TIMING QUERIED: Penny Wong wants the foreign minister to answer questions as to whether a review of the pandemic origins was announced just to make a splash on TV
Australia’s shadow foreign minister, Penny Wong, has accused the government of failing to consult the Labor Party on foreign policy and demanded the foreign minister explain a report that the timing of Australia’s push for a COVID-19 inquiry was motivated by a desire to make an announcement.
Wong yesterday appeared on the Australian Broadcasting Corp’s (ABC) Insiders program, questioning the governing coalition’s apparent lack of strategy on China and seeking a personal explanation from Australian Minister for Foreign Affairs Marise Payne about one of the central grievances in the deteriorating relationship.
Labor is walking a fine line of supporting the substance of disagreements with China and acknowledging that China’s assertiveness is driving division, while criticizing the coalition’s failure to manage the fallout.
Wong said Australia should assume “a more assertive and at times more aggressive” China, but added that the deteriorating relationship “hadn’t happened overnight.”
Asked if she was blaming the coalition for the failure, she said it was an “obvious statement of fact” that they had been in power since 2013 — the same tenure as Chinese President Xi Jinping (習近平) — “and we know what’s happened to the relationship” in that time.
“But I think in many ways the more important point is: What is the strategy?” she said.
Rather than ask who is to blame, Wong said that the focus should be on a strategy for “how we deal with the effects for Australia and the region of a China which demonstrably is taking a very different stance towards us and towards the region.”
Australia was the country most economically dependent on China, she said as she asked why the government appeared to blame exporters rather than develop an economic diversification strategy to help find alternate export markets.
Wong accused the government of pursuing “splashy headlines,” citing a report in the Sydney Morning Herald that Payne called for an inquiry into the origins of COVID-19 because she wanted to make an announcement on Insiders:
The allegation “diminishes [Payne] in the eyes of the international community and she should come on this program and explain [it],” Wong said. “If we were in government, we would be focusing on the national interest.”
Wong’s critique echoes former Australian prime minister Kevin Rudd’s warning that Australian Prime Minister Scott Morrison has put “a premium on domestic political messaging in Australia,” while ignoring the impact on the China relationship.
Wong said Labor had offered an “enormous degree of bipartisanship” on China, including being “very clear in our unified condemnation” of an inflammatory tweet from a Chinese official featuring a depiction of alleged war crimes in Afghanistan — despite the fact the government had not consulted Labor before escalating its response.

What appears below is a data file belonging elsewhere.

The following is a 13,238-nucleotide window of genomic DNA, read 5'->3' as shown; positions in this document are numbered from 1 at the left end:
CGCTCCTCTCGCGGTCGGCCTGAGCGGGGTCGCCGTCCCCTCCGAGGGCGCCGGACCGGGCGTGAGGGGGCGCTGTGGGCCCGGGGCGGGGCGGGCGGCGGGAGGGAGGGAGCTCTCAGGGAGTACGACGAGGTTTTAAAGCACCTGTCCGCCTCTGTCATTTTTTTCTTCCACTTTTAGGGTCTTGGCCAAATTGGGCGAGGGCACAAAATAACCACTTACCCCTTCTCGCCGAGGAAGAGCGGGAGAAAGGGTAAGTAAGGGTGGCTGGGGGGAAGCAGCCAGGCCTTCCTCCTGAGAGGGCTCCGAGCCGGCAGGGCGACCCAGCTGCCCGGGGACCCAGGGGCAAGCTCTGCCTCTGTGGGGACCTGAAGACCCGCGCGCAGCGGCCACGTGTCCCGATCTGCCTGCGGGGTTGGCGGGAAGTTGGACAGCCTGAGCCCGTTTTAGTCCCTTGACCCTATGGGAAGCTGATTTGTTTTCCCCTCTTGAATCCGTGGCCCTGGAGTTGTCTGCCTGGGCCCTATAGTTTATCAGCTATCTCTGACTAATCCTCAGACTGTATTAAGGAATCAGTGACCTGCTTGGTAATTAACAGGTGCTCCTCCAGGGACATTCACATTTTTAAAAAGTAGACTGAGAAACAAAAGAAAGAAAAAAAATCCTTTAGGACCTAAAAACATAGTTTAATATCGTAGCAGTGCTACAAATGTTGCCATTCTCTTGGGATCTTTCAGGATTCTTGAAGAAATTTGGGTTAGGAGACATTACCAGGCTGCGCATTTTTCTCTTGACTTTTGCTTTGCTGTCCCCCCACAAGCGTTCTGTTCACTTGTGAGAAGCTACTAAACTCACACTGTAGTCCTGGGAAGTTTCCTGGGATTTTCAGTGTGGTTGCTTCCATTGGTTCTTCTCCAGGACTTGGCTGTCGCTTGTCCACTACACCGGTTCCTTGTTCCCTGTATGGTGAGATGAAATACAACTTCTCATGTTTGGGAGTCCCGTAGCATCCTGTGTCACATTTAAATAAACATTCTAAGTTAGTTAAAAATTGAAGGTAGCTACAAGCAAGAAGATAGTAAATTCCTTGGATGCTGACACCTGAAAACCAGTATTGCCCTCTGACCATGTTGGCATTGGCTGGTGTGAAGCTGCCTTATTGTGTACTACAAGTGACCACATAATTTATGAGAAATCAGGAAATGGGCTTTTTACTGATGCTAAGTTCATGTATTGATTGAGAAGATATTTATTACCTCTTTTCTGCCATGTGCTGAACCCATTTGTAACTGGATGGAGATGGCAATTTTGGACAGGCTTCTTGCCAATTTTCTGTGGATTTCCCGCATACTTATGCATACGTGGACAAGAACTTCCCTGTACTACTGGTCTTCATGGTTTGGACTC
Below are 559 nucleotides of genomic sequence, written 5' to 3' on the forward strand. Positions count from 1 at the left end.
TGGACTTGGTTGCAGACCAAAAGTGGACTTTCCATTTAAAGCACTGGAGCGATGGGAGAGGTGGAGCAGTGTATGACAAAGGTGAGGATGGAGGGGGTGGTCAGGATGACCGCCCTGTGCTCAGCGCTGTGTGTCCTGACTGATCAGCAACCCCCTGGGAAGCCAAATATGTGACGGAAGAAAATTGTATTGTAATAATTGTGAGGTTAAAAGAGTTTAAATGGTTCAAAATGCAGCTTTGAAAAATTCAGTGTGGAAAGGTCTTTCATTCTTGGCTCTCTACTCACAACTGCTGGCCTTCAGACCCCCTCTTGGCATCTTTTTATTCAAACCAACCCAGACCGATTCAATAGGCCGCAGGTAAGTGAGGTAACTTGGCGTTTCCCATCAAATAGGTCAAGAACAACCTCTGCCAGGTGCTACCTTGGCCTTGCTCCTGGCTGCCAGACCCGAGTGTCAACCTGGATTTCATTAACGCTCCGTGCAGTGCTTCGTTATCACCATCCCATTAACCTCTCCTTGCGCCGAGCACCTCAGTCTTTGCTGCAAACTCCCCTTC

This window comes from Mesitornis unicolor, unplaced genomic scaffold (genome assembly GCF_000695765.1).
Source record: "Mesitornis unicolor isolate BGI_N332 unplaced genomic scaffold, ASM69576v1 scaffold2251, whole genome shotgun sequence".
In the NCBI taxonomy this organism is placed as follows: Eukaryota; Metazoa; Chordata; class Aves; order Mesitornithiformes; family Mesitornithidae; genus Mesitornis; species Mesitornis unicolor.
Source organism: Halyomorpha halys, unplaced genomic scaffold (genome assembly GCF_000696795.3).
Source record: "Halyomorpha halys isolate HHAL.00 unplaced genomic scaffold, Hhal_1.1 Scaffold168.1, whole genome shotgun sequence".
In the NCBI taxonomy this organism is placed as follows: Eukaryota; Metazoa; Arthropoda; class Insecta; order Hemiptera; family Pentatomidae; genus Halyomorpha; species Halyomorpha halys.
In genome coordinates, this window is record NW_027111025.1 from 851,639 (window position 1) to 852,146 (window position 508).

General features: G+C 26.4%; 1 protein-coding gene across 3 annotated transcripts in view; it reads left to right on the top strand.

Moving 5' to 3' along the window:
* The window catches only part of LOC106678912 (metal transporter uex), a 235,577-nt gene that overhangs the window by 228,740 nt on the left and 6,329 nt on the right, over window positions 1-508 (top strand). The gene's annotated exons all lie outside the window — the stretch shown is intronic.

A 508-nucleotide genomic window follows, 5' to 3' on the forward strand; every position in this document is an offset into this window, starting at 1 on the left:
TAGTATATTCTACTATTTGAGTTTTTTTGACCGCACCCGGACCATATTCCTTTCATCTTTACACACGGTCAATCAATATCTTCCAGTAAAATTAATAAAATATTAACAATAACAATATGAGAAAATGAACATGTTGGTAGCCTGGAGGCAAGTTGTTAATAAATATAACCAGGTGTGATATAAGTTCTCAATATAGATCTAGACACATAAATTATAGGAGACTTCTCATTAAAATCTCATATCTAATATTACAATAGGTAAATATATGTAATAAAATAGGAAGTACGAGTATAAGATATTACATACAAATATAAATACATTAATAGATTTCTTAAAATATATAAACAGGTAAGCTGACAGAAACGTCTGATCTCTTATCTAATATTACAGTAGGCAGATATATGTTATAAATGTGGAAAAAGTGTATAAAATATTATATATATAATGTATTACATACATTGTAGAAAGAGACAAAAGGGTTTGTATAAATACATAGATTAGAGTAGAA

“In diplomacy you always have to think about how you calibrate your response… It is a big call to go directly, escalate directly to the national leader, and I hope that Scott Morrison thought very carefully about that decision,” Wong said.
“I hope that he took advice and thought carefully before he did escalate it to the national leader level when we responded,” she added.
Asked if the government should have consulted Labor, Wong replied it is “good practice” to engage the opposition when dealing with an “assertive and at times aggressive great power” like China.
She recalled that former Australian foreign minister Julie Bishop on many occasions would call and “talk through how we would deal with particular issues.”
“I regret that doesn’t happen now,” she said.
Wong said she had written to Payne to discuss independent Australian Senator Rex Patrick’s proposed amendments for judicial review to be added to a coalition bill to enable the foreign minister to cancel deals with foreign powers, but was yet to hear back.
The legislation was another example of a “headlines-first approach,” Wong said, arguing that it had been announced to deflect attention from bad press relating to the federal government’s handling of coronavirus outbreaks in aged care.
Labor supports the objectives of the legislation and has already passed it through the lower house, she said, despite the Morrison government running a “political argument through the media” against Victoria’s belt and road initiative deal with China.
Unlike the Andrews government, federal Labor opposed the deal, but the new powers should be exercised “sensibly and calmly” with respect to it.
“I don’t think it has been good to have the prime minister and others engaging in a public argument about this,” Wong said.
Wong has opposed calls to boycott the 2022 Winter Olympics in China, suggesting instead that Australia should attend and use it as an opportunity to highlight issues, including human rights abuses.
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